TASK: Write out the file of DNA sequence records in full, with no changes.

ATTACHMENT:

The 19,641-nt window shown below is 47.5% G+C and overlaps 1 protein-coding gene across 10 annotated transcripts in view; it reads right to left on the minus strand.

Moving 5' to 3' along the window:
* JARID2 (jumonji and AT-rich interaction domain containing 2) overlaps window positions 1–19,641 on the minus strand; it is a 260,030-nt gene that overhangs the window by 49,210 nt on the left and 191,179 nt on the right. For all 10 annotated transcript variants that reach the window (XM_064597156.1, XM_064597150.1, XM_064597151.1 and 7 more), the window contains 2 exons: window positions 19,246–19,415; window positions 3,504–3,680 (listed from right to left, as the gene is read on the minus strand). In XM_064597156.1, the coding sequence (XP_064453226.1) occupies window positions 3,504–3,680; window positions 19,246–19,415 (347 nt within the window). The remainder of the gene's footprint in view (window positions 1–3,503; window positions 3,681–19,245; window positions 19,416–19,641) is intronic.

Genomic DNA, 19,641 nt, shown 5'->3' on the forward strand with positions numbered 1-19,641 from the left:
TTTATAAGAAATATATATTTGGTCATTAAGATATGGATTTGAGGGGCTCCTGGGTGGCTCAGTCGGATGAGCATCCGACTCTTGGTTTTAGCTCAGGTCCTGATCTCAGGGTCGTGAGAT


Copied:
The 19,641-nt window shown below is 47.5% G+C and overlaps 1 protein-coding gene across 10 annotated transcripts in view; it reads right to left on the minus strand.

Moving 5' to 3' along the window:
* JARID2 (jumonji and AT-rich interaction domain containing 2) overlaps window positions 1–19,641 on the minus strand; it is a 260,030-nt gene that overhangs the window by 49,210 nt on the left and 191,179 nt on the right. For all 10 annotated transcript variants that reach the window (XM_064597156.1, XM_064597150.1, XM_064597151.1 and 7 more), the window contains 2 exons: window positions 19,246–19,415; window positions 3,504–3,680 (listed from right to left, as the gene is read on the minus strand). In XM_064597156.1, the coding sequence (XP_064453226.1) occupies window positions 3,504–3,680; window positions 19,246–19,415 (347 nt within the window). The remainder of the gene's footprint in view (window positions 1–3,503; window positions 3,681–19,245; window positions 19,416–19,641) is intronic.

Genomic DNA, 19,641 nt, shown 5'->3' on the forward strand with positions numbered 1-19,641 from the left:
TTTATAAGAAATATATATTTGGTCATTAAGATATGGATTTGAGGGGCTCCTGGGTGGCTCAGTCGGATGAGCATCCGACTCTTGGTTTTAGCTCAGGTCCTGATCTCAGGGTCGTGAGAT